Corner outfield free agents to-be include Nicholas Castellanos, Yasiel Puig and Marcell Ozuna. If the disastrous Pittsburgh Pirates decide to let Starling Marte walk, he could add a career-high 23 homers to the lineup. Kole Calhoun could hit the market, and he’s past the 30-homer mark this season. He’s also the only lefty in that group, something that could matter considering the White Sox projected lineup for 2020 and beyond is heavily right handed.

And then there’s the trade market. But remember that the depth of the White Sox farm system doesn’t look much like it did a year ago, and it could be rather difficult for Hahn to create an appealing package of prospects that could fetch the kind of impact bat (or arm, for that matter) the team would like to add to the roster.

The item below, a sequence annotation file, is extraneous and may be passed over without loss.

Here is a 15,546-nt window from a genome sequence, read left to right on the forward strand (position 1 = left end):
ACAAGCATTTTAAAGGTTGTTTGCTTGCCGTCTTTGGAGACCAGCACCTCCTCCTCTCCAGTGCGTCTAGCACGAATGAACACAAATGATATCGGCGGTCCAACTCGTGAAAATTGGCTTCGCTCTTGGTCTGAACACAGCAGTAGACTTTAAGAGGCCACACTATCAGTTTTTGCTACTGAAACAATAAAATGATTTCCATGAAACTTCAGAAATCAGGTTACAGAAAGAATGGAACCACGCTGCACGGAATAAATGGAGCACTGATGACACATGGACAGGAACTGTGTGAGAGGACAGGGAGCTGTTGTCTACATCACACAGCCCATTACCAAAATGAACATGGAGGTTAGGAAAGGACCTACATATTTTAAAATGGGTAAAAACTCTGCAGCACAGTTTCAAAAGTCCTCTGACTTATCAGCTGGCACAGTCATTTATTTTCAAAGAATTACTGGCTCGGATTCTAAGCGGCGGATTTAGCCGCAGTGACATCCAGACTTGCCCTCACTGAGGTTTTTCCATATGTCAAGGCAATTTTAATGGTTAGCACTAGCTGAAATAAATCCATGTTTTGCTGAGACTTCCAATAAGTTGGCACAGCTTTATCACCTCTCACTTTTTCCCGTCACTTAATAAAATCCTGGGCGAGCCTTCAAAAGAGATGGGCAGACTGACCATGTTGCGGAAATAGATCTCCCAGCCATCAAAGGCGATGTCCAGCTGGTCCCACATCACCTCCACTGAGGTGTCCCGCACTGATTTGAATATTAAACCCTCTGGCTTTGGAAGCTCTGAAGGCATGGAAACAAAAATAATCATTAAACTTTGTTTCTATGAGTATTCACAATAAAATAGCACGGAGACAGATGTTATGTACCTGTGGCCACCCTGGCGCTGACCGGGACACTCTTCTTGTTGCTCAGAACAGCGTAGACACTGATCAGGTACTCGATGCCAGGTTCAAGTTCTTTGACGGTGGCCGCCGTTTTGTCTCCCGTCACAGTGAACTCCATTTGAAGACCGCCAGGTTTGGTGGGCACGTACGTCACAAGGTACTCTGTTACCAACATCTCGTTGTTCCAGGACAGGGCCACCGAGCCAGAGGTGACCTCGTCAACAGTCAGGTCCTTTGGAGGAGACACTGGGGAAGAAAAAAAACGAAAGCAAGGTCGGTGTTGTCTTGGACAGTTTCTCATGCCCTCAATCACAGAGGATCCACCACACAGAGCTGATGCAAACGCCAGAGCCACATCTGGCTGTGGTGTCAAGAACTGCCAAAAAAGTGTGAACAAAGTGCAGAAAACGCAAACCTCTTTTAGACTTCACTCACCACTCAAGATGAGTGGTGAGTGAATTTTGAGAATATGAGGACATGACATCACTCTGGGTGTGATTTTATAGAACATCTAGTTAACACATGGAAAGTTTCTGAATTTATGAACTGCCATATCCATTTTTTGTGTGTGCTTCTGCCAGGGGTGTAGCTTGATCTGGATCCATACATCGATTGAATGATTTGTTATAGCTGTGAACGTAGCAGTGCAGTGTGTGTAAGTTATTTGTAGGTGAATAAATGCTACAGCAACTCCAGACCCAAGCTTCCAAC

The opportunities are there for the White Sox to make some Twins-esque additions and ratchet up the power numbers in 2020. It won’t mean they’ll be mashing at a Twins-esque level — considering that no team in baseball has, even the ones also hitting homers in bunches — but it’s a trait that’s helping teams across the game win on a nightly basis.

The White Sox could help their crusade to contend in 2020 — to join that group of baseball’s best teams — by improving themselves in that area this winter.

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White Sox Talk Podcast: What we've learned about the White Sox in 2019

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USA TODAY

White Sox Talk Podcast: What we've learned about the White Sox in 2019

A lot has happened with the White Sox this season. Chuck Garfien, Ryan McGuffey and Vinnie Duber cover it all. They discuss the great (3:00), the good (14:40), the bad (20:10) and the ugly (26:20). They also rate the moves the White Sox made last offseason (32:30)

Listen to the full episode in the embedded player below:

White Sox Talk Podcast